Anti-smok­ing shot on the way

Mea­sure helps some quit, study finds; may of­fer new op­tion

The Covington News - - HEALTH & WELLNESS - By Mike Stobbe

OR­LANDO, Fla. — A shot that robs smok­ers of the nico­tine buzz from cig­a­rettes showed prom­ise in mid­stage test­ing and may some­day of­fer a rad­i­cally new way to kick a dan­ger­ous habit.

In a study, more than twice as many peo­ple given five of the shots stopped smok­ing than those given fewer or phony shots — about 15 per­cent ver­sus 6 per­cent af­ter one year.

That is com­pa­ra­ble to some other smok­ing ces­sa­tion aids cur­rently sold and could be an im­por­tant new tool for peo­ple who have failed to quit on other meth­ods, doc­tors said.

The re­sults, pre­sented Wed­nes­day at an Amer­i­can Heart As­so­ci­a­tion con­fer­ence, do not prove the new approach works but en­cour­aged some ex­perts.

“ It clearly shows prom­ise” and mer­its a de­fin­i­tive study, said Dr. Frank Vocci, di­rec­tor of med­i­ca­tions de­vel­op­ment at the Na­tional In­sti­tute on Drug Abuse, which has given $ 8 mil­lion for the re­search so far.

“ There’s merit in it,” but it won’t be avail­able to­mor­row, said the lead re­searcher, Dr. Stephen Ren­nard of the Univer­sity of Ne­braska.

The study tested NicVAX, a vac­cine de­signed to “ im­mu­nize” smok­ers against the rush fu­el­ing their ad­dic­tion. It’s made by Nabi Bio­phar­ma­ceu­ti­cals of Boca Ra­ton, Fla.

The treat­ment keeps nico­tine from reach­ing the brain, tak­ing the fun out of smok­ing and hope­fully mak­ing it eas­ier to give up. Some nico­tine still gets in, pos­si­bly eas­ing with­drawal, the main rea­son quit­ters re­lapse.

This approach — at­tack­ing de­pen­dency in the brain — is dif­fer­ent than just re­plac­ing nico­tine, as the gum, lozenges, patches and nasal sprays now sold do.

The study in­volved 301 long­time smok­ers in Min­neapo­lis, Omaha, San Fran­cisco, Los An­ge­les, Bos­ton, New York City and Madi­son, Wis.

Par­tic­i­pants were given four or five shots within six months, at one of two doses, or dummy shots. Nei­ther they nor their doc­tors knew who got what.

Ini­tial shots “ prime” the im­mune sys­tem. Later doses make it pro­duce an­ti­bod­ies, which latch onto nico­tine in the blood­stream and keep it from cross­ing the blood­brain bar­rier and main­tain­ing the ad­dic­tion.

One year into the study — six months af­ter vol­un­teers re­ceived the last shot — 14 per­cent on the lower dose and 16 per­cent on the higher dose of five shots had quit. Only 6 per­cent of those given four shots, or the fake vac­cine, were off cig­a­rettes.

“ Th­ese quit rates are com­pa­ra­ble to what’s seen in other stud­ies for things that are con­sid­ered to work,” Ren­nard said.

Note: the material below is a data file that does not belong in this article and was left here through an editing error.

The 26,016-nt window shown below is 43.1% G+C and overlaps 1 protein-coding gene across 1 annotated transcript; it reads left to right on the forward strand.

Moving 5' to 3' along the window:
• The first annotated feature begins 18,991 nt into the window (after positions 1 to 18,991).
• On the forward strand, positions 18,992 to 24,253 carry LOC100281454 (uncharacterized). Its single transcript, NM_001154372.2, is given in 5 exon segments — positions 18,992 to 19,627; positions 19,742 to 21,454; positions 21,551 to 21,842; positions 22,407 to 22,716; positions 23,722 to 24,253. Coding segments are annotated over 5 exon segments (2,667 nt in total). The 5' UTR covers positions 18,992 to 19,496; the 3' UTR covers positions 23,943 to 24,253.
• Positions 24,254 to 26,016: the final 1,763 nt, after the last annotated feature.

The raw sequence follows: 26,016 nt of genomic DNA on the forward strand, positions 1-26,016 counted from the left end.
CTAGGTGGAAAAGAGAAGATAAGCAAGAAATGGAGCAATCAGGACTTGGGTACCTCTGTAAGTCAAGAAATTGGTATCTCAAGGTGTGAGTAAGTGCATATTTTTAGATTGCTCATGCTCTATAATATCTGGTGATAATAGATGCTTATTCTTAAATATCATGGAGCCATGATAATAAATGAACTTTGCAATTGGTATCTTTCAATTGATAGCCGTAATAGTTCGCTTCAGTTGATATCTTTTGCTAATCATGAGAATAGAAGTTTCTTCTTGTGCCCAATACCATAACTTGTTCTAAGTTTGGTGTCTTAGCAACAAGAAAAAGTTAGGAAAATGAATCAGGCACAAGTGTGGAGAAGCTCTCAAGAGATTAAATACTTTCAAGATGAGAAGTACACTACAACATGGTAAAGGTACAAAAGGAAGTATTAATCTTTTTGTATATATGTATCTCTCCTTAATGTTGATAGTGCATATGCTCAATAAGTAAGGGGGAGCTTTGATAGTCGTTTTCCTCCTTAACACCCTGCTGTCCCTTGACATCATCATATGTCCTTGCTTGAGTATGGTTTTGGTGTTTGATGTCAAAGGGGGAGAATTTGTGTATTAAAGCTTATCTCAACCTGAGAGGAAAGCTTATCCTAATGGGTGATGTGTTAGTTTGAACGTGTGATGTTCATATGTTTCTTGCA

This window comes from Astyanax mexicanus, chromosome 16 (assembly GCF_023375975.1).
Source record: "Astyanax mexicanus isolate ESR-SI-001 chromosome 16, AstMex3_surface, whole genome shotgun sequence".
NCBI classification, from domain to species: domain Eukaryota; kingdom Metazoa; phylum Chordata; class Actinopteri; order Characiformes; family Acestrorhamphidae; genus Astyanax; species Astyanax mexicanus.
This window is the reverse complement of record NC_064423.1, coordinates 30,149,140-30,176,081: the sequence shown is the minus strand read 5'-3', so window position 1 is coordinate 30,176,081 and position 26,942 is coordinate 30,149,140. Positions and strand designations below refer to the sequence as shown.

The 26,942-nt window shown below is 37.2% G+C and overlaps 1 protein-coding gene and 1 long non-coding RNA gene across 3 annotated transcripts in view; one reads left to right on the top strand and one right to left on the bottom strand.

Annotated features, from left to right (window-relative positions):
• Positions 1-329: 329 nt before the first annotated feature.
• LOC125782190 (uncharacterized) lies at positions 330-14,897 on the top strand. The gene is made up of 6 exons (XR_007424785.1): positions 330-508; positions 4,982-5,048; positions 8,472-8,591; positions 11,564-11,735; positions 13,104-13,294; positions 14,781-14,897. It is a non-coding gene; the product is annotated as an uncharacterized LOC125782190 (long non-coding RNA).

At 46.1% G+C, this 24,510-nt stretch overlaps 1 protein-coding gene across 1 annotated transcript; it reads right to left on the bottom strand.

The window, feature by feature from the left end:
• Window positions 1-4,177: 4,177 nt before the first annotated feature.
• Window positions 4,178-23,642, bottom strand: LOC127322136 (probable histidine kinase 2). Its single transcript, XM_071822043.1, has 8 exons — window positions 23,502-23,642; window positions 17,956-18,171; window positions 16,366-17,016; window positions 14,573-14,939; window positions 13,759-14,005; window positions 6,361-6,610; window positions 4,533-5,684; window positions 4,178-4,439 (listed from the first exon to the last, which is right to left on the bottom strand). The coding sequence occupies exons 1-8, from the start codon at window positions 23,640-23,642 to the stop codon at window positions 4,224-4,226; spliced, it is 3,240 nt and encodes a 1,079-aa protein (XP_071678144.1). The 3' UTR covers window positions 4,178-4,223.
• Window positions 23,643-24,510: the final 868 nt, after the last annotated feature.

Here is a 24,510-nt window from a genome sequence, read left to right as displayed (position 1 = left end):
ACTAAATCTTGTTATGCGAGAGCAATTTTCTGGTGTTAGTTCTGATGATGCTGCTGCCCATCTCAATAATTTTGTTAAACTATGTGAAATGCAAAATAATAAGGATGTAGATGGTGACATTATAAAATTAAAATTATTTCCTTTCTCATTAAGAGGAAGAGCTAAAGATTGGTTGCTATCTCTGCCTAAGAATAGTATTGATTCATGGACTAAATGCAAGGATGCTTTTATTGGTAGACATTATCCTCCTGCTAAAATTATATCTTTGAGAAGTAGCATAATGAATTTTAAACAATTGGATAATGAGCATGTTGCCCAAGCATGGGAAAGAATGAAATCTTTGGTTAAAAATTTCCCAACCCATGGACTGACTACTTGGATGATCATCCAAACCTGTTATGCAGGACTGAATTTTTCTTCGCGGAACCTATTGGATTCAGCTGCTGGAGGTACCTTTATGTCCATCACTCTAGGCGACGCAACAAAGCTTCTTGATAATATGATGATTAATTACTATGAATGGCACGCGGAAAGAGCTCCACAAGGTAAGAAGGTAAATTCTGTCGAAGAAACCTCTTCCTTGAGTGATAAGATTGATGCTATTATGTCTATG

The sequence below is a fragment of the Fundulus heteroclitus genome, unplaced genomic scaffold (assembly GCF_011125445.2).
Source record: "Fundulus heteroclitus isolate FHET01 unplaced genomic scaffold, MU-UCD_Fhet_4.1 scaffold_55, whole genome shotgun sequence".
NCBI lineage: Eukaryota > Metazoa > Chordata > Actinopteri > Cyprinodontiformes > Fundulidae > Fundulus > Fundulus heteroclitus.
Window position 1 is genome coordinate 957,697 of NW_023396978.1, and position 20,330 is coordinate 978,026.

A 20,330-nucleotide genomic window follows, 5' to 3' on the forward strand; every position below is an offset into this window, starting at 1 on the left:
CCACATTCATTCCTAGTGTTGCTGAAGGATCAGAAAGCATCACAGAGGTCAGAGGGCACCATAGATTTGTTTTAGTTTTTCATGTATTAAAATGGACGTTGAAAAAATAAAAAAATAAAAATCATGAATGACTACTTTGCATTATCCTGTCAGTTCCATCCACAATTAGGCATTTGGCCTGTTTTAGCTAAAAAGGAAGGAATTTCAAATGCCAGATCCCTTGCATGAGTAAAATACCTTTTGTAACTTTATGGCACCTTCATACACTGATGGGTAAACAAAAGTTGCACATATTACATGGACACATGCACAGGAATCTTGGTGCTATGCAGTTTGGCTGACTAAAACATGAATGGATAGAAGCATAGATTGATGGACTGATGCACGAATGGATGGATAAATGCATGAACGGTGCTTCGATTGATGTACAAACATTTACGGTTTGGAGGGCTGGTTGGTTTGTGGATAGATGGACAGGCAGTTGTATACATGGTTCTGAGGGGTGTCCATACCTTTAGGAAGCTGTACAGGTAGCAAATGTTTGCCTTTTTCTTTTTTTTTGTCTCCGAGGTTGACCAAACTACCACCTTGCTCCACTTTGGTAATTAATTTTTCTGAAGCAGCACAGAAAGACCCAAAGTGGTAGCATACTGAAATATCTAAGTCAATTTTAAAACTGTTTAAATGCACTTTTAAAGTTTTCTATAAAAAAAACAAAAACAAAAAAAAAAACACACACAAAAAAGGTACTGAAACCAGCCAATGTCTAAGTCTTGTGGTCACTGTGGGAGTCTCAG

More peo­ple in the vac­cine groups dropped out of the study — 74 out of 201 ver­sus 33 of the 100 in the placebo group.

Two vac­cine re­cip­i­ents had mi­nor side ef­fects, Ren­nard said.

“ Th­ese are im­pres­sive pre­lim­i­nary data,” said Dr. Sid­ney C. Smith Jr., a car­di­ol­o­gist at the Univer­sity of North Carolina at Chapel Hill and past heart as­so­ci­a­tion pres­i­dent.

Get­ting peo­ple to quit smok­ing “ may well be at the top of the list” for im­prov­ing pub­lic health, said Smith. World­wide, an es­ti­mated 1.3 bil­lion peo­ple smoke, ac­cord­ing to the heart as­so­ci­a­tion and it’s a lead­ing cause of can­cer and heart dis­ease.

Oth­ers were im­pressed.

“ I’m a lit­tle un­der­whelmed,” said Dr. Ti­mothy Gard­ner, a heart as­so­ci­a­tion spokesman and car­di­ol­o­gist at Chris­tiana Care Health Sys­tem in Ne­wark, Del. “ I would think we could ex­pect bet­ter” with such a novel approach, and it is hard to un­der­stand why five shots worked and four did not, he said.

The Food and Drug Ad­min­is­tra­tion has granted the vac­cine fast- track sta­tus, mean­ing it will get prompt re­view.

Two sim­i­lar vac­cines are in mid­stage test­ing: TA- Nic, by Ber­muda- based Celtic Phar­ma­ceu­ti­cals, and NicQb, a prod­uct whose mar­ket­ing rights Cy­tos Biotech­nol­ogy AG re­cently sold to Switzer­z­land- based No­var­tis AG.

A sim­i­lar “ brain approach” to smok­ing ces­sa­tion is taken by Pfizer Inc.’s Chan­tix, a drug that went on sale in Au­gust 2006. In a study of it, re­searchers re­ported oneyear smok­ing ab­sti­nence rates of 22 per­cent ver­sus 16 per­cent of those given the smok­ing ces­sa­tion drug Zy­ban.

With the vac­cine, peo­ple who have not quit may re­quire pe­ri­odic boost­ers to keep try­ing, Vocci said.

Of the roughly 46 mil­lion smok­ers in the United States, 40 per­cent each year make a se­ri­ous at­tempt to quit, but fewer than 5 per­cent suc­ceed long- term.

Mario Musachia had tried

not

as many times be­fore join­ing the NicVAX study at the Univer­sity of Wis­con­sinMadi­son. He still strug­gles with the ad­dic­tion, though it is not yet known whether he re­ceived vac­cine or dummy shots, said Douglas Jorenby, the psy­chol­o­gist who heads that study site.

“ We def­i­nitely have quit­ters and peo­ple who are ab­so­lutely con­vinced they got the ac­tive vac­cine,” Jorenby said.

One wo­man did not want to be told whether she had re­ceived the real thing or fake vac­cine.

“ She was com­pletely fo­cused on the fact that she was quit and she didn’t want any­thing to un­der­mine that,” Jorenby said.

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